The representative of France considered that the Council should support the Mediator's request without delay.

At the 331st meeting on July 7, the representative of the U.S.S.R. stated that, in considering the possibility of prolongation of the truce, the Council must examine the suggestions which the Mediator had presented to the parties on June 28 (S/863) and which he considered violated the General Assembly's decision of November 29, 1947. In making these suggestions, he said, the Mediator, instead of contributing to a peaceful settlement, was encouraging the prolongation of the fighting and was interfering with the establishment of two independent states in Palestine. The proposed arrangements for the enlargement of Transjordan, through annexation of a part of Palestine to its territory, the infringement of the sovereignty of the Jewish State in the fields of foreign policy and defence, together with various other suggestions for territorial and constitutional changes with regard to Jerusalem, Western Galilee and the Negeb, violated the Assembly's decision and undermined the authority of the United Nations. The U.S.S.R. delegation supported prolongation of the truce, but could not accede to the conditions attached to it.

The representative of Belgium considered that the Council must unreservedly support the Mediator's request for prolongation of the truce, irrespective of such matters as violations which might have occurred or the proposals submitted by the Mediator. These could be discussed at a later stage.

The representative of Syria said that it was up to the parties on the spot to express their attitude regarding the Mediator's proposals. He considered that the Mediator had the full right to submit his proposals. The Mediator had not been sent to Palestine to enforce the General Assembly's resolution of November 29, which, in any case, had been abandoned by the General Assembly when it adopted the resolution of May 14, 1948.27/ Only a just solution would have a prospect of success and permanence.

The representatives of China, Argentina and Canada supported the United Kingdom draft resolution.

The President, speaking as the representative of the Ukrainian S.S.R., said that in considering the United Kingdom proposal, one had to ask oneself to what end the present truce was being contemplated. A study of the proposals submitted by the Mediator provided ample answer to that question. Those proposals were aimed at the establishment of one federal state instead of two independent and sovereign states. Jerusalem, which should have been given an international status, was to be handed to the Arabs, and Transjordan was to be a component part of Palestine. All such schemes presented by the Mediator were harmful to the interests of the Jews and Arabs of Palestine, as well as to the interests of other Arab States of the Middle East, and were designed to safeguard the strategic, political and economic interests of certain Powers, particularly the United Kingdom. For these reasons, the delegation of the Ukrainian S.S.R., although favouring a truce, was unable to vote for the draft resolution and would abstain.

The United Kingdom draft resolution (S/867) was then adopted by 8 votes in favour, with 3 abstentions (Syria, Ukrainian S.S.R., U.S.S.R.), as follows:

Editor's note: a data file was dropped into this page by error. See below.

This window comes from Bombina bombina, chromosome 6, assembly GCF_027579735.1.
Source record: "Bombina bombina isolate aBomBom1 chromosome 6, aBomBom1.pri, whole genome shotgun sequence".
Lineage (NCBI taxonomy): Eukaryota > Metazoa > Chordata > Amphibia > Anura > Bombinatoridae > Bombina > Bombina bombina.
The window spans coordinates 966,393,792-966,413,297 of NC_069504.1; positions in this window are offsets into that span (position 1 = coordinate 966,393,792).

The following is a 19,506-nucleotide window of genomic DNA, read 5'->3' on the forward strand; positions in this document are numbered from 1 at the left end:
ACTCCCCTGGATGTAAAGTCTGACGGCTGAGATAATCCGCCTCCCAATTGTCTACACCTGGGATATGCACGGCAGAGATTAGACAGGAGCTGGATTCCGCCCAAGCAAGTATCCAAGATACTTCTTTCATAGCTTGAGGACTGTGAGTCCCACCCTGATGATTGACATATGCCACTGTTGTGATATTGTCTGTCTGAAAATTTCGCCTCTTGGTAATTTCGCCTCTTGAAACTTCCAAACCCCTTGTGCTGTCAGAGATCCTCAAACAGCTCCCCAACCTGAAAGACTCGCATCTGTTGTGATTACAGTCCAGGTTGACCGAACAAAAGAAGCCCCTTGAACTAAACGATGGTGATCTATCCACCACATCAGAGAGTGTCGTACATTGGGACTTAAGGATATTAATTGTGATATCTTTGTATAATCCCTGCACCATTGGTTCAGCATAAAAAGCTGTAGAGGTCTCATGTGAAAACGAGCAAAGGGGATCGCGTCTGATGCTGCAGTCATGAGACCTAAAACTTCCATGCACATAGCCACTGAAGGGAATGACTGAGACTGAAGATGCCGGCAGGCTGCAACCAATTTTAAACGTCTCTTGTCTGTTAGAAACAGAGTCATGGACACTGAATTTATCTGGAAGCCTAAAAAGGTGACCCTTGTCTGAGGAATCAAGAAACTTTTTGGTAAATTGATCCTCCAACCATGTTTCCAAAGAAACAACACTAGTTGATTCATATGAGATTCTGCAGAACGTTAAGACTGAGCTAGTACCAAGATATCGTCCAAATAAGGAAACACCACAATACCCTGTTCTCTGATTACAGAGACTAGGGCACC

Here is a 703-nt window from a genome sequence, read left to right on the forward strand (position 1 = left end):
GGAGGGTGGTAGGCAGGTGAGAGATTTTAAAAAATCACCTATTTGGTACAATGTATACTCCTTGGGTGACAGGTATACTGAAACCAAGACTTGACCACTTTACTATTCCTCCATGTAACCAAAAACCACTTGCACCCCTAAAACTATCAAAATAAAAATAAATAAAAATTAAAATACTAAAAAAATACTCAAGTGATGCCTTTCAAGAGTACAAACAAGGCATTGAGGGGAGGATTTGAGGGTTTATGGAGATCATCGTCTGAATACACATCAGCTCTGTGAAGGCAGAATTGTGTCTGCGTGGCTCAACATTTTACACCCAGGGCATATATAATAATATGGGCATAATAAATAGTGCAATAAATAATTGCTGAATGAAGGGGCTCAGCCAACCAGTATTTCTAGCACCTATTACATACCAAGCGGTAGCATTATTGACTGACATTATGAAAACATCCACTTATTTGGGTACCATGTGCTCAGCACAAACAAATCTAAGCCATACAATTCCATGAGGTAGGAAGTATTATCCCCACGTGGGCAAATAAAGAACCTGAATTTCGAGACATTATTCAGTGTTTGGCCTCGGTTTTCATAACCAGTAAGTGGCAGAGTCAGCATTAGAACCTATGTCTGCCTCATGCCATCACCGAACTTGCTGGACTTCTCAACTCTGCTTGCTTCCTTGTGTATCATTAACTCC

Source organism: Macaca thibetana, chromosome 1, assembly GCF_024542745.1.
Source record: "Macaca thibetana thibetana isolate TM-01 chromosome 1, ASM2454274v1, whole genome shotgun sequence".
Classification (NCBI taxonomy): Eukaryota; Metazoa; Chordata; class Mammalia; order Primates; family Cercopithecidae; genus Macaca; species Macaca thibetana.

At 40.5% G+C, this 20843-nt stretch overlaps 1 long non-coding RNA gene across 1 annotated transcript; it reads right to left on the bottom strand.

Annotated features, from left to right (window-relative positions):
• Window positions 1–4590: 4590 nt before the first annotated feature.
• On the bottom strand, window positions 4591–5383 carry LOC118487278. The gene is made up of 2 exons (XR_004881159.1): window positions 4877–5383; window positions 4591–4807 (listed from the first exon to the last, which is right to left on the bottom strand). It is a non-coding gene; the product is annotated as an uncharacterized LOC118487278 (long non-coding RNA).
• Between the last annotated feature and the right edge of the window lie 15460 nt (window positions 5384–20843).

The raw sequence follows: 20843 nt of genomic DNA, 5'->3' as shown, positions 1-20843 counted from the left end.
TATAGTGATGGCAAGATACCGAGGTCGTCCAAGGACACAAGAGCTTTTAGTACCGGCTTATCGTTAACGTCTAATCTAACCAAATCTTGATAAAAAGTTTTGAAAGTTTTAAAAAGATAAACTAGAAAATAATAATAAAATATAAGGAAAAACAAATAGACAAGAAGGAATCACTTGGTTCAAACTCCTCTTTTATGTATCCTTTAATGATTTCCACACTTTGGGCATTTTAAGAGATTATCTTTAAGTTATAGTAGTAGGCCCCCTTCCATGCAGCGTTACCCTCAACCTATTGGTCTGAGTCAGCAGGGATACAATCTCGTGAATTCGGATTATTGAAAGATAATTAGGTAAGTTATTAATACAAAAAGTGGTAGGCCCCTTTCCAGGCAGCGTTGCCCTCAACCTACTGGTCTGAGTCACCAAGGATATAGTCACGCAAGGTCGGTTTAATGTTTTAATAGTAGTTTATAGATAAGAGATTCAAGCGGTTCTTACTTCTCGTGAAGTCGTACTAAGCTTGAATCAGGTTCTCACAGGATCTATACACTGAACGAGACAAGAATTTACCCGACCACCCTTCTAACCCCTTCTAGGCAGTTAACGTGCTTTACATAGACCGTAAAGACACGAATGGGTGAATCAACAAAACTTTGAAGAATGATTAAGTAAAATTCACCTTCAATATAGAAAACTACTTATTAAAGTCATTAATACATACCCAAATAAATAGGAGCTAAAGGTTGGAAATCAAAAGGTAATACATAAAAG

"The Security Council,

"Taking into consideration the telegram from the United Nations Mediator dated 5 July 1948,

"Addresses an urgent appeal to the interested parties to accept in principle the prolongation of the truce for such period as may be decided upon in consultation with the Mediator."

At the 331st meeting on July 7, the President also brought to the attention of the Council a telegram from the United Nations Mediator (S/869) stating that the truce should be prolonged with the definite understanding that food, water and other essential non-military supplies would be assured for Jerusalem.

After a brief exchange of views, it was decided that the President would inform the Mediator that the Council had approved the principle contained in his statement regarding supplies for Jerusalem.

The proposals (S/865) which the Mediator had presented to the parties on July 3 and 5 (see above) provided for an indefinite prolongation of the truce, or failing that, for a three-day extension in order to facilitate the evacuation of the United Nations Observers and their equipment. In addition, the Mediator had advanced certain proposals to be put into effect, if his appeal for a prolongation of the truce should be rejected by either or both sides. These provided for: (1) the demilitarization of Jerusalem; (2) immediate cease-fire in Jerusalem to permit a final decision to be reached on the question of demilitarization; and (3) the demilitarization of the Haifa dock and port area and of the Haifa oil refineries.

The Provisional Government of Israel replied on July 7 (S/872) that it agreed to a thirty-day prolongation of the truce on the understanding that the conditions to be observed by all parties concerned should be substantially the same as those which governed the previous truce. The Provisional Government of Israel was likewise willing to accept the proposal for a three-day extension of the truce. Moreover, it was ready to discuss the demilitarization of Jerusalem and to accept an immediate cease-fire for Jerusalem. It did not favour, however, the demilitarization of the Haifa refineries, terminals and port areas.